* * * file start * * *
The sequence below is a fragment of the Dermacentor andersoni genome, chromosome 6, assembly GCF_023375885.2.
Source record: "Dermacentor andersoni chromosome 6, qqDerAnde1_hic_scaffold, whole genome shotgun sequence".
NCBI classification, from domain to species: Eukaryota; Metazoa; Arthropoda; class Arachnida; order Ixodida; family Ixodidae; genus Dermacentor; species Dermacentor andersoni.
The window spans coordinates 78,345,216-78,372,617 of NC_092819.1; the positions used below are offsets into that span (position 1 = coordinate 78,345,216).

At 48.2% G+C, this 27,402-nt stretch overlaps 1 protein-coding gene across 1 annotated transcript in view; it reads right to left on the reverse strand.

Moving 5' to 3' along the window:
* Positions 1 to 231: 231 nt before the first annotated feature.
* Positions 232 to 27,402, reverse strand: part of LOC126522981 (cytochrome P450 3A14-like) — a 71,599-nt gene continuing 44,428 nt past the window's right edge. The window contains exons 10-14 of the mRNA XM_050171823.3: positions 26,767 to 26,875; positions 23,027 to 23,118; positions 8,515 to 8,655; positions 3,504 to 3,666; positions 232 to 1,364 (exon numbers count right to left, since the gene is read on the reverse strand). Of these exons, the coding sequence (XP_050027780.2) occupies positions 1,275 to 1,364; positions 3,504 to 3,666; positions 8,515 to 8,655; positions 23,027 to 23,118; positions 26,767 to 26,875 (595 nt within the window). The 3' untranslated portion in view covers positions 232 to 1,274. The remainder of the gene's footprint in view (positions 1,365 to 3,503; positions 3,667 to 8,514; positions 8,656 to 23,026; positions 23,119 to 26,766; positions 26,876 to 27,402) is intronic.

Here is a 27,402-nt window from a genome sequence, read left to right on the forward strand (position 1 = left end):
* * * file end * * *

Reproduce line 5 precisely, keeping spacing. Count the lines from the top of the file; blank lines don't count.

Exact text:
At 48.2% G+C, this 27,402-nt stretch overlaps 1 protein-coding gene across 1 annotated transcript in view; it reads right to left on the reverse strand.